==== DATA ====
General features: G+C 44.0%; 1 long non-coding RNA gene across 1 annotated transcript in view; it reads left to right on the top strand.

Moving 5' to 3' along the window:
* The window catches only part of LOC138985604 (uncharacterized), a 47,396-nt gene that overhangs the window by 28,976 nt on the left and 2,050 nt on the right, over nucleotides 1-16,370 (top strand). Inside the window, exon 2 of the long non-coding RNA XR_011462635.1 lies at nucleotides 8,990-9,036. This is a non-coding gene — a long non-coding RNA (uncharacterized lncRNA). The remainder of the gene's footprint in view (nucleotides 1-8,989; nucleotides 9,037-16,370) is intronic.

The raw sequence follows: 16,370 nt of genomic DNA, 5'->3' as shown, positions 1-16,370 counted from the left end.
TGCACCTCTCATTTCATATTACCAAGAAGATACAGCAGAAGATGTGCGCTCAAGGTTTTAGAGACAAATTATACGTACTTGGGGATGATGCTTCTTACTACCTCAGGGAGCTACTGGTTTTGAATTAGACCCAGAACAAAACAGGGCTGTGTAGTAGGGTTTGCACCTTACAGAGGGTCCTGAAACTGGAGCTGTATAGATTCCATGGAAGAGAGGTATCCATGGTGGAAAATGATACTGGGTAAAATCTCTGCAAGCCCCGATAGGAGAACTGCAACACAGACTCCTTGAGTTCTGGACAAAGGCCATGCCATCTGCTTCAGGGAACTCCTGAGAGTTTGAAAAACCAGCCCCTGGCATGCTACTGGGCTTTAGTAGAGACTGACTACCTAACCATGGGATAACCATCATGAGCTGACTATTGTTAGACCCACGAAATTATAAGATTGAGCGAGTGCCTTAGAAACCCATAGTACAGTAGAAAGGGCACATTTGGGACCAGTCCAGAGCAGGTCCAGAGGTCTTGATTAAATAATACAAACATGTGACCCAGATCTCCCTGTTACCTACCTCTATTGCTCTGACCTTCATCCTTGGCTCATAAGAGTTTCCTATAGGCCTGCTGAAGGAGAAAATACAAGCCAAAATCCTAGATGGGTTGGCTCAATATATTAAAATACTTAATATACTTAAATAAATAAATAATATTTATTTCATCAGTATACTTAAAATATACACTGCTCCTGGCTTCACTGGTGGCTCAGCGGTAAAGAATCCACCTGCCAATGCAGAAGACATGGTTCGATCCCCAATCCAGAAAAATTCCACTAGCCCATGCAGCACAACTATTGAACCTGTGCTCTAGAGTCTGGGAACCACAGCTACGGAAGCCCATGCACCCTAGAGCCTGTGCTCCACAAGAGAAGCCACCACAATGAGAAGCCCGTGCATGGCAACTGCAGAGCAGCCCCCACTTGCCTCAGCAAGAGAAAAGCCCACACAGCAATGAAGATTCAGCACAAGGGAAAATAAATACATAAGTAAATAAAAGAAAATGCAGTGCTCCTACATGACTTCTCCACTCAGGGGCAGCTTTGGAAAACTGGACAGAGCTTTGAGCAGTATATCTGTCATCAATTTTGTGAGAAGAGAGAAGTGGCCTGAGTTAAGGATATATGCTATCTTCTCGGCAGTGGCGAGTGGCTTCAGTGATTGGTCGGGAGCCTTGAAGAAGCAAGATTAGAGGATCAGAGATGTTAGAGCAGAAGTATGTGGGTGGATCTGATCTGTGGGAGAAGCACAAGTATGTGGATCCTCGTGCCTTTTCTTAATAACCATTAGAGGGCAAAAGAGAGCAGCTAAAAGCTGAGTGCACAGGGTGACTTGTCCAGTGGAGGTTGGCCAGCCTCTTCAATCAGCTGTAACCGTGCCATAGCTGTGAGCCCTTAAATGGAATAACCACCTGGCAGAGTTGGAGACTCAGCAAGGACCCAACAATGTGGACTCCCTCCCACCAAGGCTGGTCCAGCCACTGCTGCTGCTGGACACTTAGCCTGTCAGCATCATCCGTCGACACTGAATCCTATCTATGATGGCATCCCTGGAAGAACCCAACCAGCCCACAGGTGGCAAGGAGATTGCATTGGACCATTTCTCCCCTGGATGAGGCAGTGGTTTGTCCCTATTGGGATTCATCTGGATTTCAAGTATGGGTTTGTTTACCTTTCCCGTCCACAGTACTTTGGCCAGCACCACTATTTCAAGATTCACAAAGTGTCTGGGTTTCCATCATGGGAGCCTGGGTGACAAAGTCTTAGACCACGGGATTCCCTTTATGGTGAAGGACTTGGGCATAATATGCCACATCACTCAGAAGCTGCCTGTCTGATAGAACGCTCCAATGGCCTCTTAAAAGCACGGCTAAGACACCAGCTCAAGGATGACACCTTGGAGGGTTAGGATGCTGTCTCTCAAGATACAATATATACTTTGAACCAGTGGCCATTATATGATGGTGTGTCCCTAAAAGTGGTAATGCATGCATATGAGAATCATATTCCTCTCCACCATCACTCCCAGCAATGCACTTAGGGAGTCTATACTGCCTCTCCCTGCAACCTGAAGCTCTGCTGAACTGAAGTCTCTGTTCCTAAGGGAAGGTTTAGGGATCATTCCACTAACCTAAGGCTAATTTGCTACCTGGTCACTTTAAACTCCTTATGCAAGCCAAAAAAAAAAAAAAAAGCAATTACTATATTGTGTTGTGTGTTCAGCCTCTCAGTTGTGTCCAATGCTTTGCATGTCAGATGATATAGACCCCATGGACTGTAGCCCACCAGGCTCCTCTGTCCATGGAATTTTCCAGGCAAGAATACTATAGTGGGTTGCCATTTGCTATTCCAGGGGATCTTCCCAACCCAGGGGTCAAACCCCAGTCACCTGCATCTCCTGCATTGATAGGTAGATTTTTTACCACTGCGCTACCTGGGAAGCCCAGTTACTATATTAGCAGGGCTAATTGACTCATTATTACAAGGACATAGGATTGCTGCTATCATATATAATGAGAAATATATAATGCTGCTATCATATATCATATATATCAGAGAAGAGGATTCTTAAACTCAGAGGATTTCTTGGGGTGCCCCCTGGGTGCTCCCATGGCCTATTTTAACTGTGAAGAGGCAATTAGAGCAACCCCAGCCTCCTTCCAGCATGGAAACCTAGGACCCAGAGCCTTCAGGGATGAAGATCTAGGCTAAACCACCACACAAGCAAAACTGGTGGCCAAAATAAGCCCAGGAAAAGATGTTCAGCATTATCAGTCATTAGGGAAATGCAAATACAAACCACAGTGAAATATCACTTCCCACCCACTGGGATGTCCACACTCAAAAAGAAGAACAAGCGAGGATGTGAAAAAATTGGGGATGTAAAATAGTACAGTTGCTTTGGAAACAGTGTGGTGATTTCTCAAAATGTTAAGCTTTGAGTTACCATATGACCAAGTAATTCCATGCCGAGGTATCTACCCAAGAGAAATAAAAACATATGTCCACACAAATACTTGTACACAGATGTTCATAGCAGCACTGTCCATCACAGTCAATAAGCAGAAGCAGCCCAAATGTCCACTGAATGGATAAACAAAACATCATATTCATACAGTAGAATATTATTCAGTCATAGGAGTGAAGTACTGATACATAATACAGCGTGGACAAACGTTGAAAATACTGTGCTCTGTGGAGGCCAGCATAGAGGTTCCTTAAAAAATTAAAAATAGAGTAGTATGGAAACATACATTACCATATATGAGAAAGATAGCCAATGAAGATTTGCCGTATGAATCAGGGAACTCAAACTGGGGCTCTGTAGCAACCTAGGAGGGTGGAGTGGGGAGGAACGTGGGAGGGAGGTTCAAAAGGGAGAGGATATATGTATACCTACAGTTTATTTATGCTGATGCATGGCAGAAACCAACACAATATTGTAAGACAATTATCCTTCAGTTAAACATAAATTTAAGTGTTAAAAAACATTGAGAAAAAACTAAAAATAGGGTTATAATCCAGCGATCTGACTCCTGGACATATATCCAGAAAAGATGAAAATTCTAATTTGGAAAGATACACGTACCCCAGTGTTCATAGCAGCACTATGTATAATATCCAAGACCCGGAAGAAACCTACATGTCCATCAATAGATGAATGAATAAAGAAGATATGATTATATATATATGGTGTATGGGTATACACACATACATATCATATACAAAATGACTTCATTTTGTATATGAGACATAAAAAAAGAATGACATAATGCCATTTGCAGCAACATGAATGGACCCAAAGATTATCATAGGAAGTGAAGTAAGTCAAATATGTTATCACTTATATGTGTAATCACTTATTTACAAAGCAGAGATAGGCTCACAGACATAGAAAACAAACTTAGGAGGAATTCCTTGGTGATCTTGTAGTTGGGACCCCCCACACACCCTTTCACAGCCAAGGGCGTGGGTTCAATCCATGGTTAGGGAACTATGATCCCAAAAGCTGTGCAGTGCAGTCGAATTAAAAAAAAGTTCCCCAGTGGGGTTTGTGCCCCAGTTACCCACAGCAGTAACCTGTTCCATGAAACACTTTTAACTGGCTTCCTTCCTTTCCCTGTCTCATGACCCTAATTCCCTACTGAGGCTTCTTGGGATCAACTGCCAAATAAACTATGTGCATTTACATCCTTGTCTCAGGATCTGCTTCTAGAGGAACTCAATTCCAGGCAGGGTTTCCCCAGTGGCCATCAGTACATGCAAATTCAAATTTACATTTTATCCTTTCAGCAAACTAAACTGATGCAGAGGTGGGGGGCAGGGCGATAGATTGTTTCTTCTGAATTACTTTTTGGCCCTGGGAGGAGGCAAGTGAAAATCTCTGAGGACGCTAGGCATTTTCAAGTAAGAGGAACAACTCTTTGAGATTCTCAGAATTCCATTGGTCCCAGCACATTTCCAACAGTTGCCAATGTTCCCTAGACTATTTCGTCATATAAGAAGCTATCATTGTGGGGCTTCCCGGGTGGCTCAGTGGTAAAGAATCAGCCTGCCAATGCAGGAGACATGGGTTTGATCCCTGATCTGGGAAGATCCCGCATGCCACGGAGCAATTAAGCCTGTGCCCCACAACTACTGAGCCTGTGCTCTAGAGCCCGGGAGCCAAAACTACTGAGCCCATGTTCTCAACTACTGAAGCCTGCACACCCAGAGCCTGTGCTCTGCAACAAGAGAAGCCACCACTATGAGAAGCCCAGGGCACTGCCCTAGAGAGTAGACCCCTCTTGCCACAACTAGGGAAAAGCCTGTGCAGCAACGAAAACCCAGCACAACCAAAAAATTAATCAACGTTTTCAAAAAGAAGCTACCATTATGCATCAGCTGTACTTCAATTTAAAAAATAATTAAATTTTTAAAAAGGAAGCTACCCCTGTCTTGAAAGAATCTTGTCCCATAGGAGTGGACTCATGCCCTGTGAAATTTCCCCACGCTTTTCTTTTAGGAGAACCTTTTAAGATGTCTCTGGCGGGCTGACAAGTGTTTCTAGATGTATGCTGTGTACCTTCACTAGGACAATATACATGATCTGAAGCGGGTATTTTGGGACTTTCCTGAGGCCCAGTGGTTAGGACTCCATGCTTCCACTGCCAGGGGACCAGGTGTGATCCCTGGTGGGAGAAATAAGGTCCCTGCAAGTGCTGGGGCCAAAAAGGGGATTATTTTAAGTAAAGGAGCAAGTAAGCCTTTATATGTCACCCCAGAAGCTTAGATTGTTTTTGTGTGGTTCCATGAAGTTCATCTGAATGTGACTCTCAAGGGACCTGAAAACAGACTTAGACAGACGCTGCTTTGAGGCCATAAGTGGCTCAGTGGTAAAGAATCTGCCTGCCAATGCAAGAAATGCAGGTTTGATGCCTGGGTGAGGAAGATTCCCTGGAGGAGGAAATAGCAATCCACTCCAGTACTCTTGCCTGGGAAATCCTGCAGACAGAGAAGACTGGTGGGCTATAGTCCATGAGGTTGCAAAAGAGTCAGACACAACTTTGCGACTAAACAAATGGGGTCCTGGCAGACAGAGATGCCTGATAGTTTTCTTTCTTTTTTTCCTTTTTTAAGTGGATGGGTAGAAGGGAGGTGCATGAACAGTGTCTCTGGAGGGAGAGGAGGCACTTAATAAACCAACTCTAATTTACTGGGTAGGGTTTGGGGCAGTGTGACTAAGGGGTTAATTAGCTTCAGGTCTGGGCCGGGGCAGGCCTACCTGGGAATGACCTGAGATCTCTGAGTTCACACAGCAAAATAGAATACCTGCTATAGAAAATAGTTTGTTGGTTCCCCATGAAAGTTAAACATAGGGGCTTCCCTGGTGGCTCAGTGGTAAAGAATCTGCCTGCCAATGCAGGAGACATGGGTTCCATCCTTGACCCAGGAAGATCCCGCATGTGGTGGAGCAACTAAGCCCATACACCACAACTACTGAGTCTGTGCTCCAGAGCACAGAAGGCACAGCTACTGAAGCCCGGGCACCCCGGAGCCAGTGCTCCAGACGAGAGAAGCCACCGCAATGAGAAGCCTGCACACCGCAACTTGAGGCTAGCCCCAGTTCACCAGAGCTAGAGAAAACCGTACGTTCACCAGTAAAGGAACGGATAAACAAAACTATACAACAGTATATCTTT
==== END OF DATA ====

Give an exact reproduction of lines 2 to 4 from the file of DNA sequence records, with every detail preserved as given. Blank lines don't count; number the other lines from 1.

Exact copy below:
Moving 5' to 3' along the window:
* The window catches only part of LOC138985604 (uncharacterized), a 47,396-nt gene that overhangs the window by 28,976 nt on the left and 2,050 nt on the right, over nucleotides 1-16,370 (top strand). Inside the window, exon 2 of the long non-coding RNA XR_011462635.1 lies at nucleotides 8,990-9,036. This is a non-coding gene — a long non-coding RNA (uncharacterized lncRNA). The remainder of the gene's footprint in view (nucleotides 1-8,989; nucleotides 9,037-16,370) is intronic.

The raw sequence follows: 16,370 nt of genomic DNA, 5'->3' as shown, positions 1-16,370 counted from the left end.